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DULUTH - The city of Duluth has been wrestling with what to do about continued financial losses associated with the operation of the Lester Park and Enger Park golf courses, which were projected to lose more than $100,000 combined this year. That would be added to the $2.2 million in previously accumulated debt. A citizens’ advisory committee is wrapping up a year of study, looking into the future of Duluth’s public golf courses, and the group is expected to share its findings with the Duluth City Council on Monday, Dec. 17.
WASHINGTON, D.C.—A much-anticipated upgrade to the Soo Locks between Lake Superior and the lower Great Lakes appears well on the way to becoming reality. On Wednesday, Oct. 10, the U.S. Senate passed America's Water Infrastructure Act of 2018. The bill, which will now go to President Donald Trump for his signature, would provide $922 million in funding for upgrades at the Soo, including a new lock to back up the Poe.
GILBERT, Minn. — Reports of erratic bird activity prompted the Gilbert Police Department to issue a news release Tuesday, Oct. 2. Police Chief Ty Techar wrote that the department in this Iron Range town had received calls about "birds that appear to be under the influence, flying into windows, cars and acting confused." He said probably a half-dozen people contacted his department Monday, Oct. 1, with concerns about apparently disoriented birds flying into buildings and cars.
DULUTH — If a municipal plow pushes snow onto the freshly shoveled sidewalk of your Duluth home, it's the city's responsibility clear it away. At least that's what current city code says. However, an ordinance heading to the Duluth City Council for consideration Oct. 8 could kill that provision, which Jim Filby Williams, Duluth's director of public administration, described as simply unmanageable.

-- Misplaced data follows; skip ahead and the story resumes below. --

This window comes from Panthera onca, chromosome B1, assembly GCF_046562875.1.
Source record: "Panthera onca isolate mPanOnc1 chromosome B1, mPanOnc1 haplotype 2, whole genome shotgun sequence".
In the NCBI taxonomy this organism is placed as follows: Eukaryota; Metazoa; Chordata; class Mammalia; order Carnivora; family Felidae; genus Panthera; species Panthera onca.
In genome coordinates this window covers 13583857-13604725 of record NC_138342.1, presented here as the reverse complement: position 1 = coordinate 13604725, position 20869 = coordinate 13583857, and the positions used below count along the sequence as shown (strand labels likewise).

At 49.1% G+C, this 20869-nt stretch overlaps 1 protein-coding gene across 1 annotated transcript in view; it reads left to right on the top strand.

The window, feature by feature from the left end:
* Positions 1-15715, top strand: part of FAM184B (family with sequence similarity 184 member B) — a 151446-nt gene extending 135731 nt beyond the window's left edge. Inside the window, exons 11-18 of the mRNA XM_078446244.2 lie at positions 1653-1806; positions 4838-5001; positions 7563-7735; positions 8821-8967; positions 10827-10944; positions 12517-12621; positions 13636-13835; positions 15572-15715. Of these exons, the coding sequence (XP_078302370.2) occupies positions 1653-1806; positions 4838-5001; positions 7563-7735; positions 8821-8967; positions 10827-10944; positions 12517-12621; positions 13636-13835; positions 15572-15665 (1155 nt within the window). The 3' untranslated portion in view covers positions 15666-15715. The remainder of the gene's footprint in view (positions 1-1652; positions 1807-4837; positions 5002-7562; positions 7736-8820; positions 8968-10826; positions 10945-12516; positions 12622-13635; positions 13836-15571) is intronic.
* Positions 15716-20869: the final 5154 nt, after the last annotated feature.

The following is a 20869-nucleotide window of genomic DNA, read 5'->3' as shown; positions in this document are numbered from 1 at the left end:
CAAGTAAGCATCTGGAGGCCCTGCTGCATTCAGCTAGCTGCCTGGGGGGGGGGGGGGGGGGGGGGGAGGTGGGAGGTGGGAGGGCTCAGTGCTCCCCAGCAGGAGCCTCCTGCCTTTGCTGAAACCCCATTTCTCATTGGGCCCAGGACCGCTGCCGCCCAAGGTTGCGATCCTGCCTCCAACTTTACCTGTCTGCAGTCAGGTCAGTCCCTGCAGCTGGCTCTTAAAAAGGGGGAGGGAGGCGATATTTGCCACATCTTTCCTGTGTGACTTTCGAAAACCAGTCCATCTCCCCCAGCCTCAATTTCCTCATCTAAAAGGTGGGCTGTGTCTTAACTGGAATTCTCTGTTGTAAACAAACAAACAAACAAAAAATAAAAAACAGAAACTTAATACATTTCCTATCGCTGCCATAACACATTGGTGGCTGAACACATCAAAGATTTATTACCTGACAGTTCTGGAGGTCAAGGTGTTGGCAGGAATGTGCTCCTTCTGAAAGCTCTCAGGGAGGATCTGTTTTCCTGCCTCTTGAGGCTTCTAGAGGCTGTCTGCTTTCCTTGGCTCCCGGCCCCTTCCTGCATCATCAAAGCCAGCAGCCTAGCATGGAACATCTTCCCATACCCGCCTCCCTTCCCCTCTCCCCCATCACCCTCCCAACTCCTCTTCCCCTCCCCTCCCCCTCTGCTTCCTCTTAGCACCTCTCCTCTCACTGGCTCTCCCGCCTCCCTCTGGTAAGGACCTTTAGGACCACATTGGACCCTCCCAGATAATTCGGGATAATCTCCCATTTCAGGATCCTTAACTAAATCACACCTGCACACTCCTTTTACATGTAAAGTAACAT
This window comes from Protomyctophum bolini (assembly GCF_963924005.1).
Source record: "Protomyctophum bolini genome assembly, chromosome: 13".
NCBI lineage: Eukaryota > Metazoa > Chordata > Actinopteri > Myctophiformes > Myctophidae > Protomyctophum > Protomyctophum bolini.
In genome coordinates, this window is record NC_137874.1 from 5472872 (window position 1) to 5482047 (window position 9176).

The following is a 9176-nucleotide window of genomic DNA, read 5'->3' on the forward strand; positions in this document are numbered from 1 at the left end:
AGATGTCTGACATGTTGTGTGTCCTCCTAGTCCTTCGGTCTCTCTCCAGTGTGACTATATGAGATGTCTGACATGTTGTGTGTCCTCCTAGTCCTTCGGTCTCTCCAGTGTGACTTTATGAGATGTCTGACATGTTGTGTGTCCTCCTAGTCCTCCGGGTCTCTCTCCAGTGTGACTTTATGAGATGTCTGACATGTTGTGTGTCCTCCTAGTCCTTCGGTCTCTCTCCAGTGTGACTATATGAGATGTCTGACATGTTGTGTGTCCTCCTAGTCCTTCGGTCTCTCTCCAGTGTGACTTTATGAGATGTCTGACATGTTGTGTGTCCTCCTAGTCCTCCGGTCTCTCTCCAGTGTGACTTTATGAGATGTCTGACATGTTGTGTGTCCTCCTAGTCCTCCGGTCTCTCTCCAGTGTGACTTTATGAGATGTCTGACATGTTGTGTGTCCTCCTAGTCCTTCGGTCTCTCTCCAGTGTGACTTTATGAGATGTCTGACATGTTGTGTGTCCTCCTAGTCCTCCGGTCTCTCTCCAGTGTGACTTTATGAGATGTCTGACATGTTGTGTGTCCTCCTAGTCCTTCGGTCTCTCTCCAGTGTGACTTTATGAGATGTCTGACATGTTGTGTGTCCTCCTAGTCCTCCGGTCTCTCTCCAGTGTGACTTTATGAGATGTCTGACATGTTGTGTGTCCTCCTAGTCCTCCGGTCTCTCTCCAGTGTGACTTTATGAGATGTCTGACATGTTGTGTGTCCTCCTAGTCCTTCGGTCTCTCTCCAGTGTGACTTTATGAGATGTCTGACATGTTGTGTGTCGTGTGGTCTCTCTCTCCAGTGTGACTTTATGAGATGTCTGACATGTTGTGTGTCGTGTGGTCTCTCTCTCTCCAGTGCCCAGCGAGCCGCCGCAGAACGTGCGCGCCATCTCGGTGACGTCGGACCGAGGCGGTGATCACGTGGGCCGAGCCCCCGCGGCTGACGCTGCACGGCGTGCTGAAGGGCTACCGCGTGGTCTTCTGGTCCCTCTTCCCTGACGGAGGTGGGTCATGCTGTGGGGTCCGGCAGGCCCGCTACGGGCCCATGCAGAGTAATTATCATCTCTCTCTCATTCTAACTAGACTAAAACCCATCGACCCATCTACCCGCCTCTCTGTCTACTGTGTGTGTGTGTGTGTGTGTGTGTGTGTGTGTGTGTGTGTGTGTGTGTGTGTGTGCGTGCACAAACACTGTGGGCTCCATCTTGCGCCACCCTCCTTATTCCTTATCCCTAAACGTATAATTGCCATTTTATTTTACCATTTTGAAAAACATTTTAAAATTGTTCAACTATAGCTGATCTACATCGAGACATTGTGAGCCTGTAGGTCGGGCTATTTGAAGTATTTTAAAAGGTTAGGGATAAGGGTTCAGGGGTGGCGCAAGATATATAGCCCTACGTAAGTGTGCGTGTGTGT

VIRGINIA, Minn.—After less than two hours of deliberation Thursday, Sept. 13, a jury in State District Court in Virginia found Jesse Lee Bonacci-Koski guilty on all counts, including one charge of manslaughter/child endangerment, another of manslaughter/child neglect plus theft of a motor vehicle and possession of a controlled substance in the fifth degree.
DULUTH—President Donald Trump's June 20 visit to Duluth may have snarled traffic, but it also gave many downtown businesses an economic boost, as recently released tourism tax receipts confirm. Gerry Goldfarb, general manager of Duluth's Holiday Inn & Suites, said he saw increased hotel room bookings and restaurant sales days before the president's arrival as the commander in chief's advance security detail prepared for the visit.
ELY, Minn. — Seven years ago today, a lightning strike about 13 miles east of Ely touched off the Pagami Creek Fire, a blaze that would burn for weeks, leaving 145 square miles of forest charred and denuded. It remains the largest fire northern Minnesota has seen in 80-plus years.
DULUTH—Efforts to preserve the Lake Superior and Mississippi Railroad received a boost this week, when the Duluth Planning Commission voted 8-0 in support of designating the line a local historic resource. The future of the volunteer-run scenic railway has been thrown into question by a pending cleanup of the former U.S. Steel mill site in Gary-New Duluth. The Superfund project likely will necessitate the removal of tracks from the area, and it remains unclear whether sufficient funding will be provided to restore rail service to the area.
DULUTH — President Donald Trump's recent visit to Duluth will cost the city and county around $90,000, including about $46,000 in overtime pay, local leaders say. In all, Duluth directly incurred $65,971 in staffing costs related to the president's June 20 appearance at Amsoil Arena, and Wayne Parson, the city's chief financial officer, said the city will need to absorb those expenses.
DULUTH—President Donald Trump's pending visit to Duluth will pose a quandary for some Minnesota politicians, particularly Democrats who have been at odds with many of his policies. Gov. Mark Dayton, who is not running for re-election, has offered to greet Trump at the airport but it remains unclear whether the president would welcome a Democratic governor's handshake. Although Dayton has openly criticized Trump's policies on immigration, global warming and health care, Caroline Burns, the governor's press secretary, said the offer stands.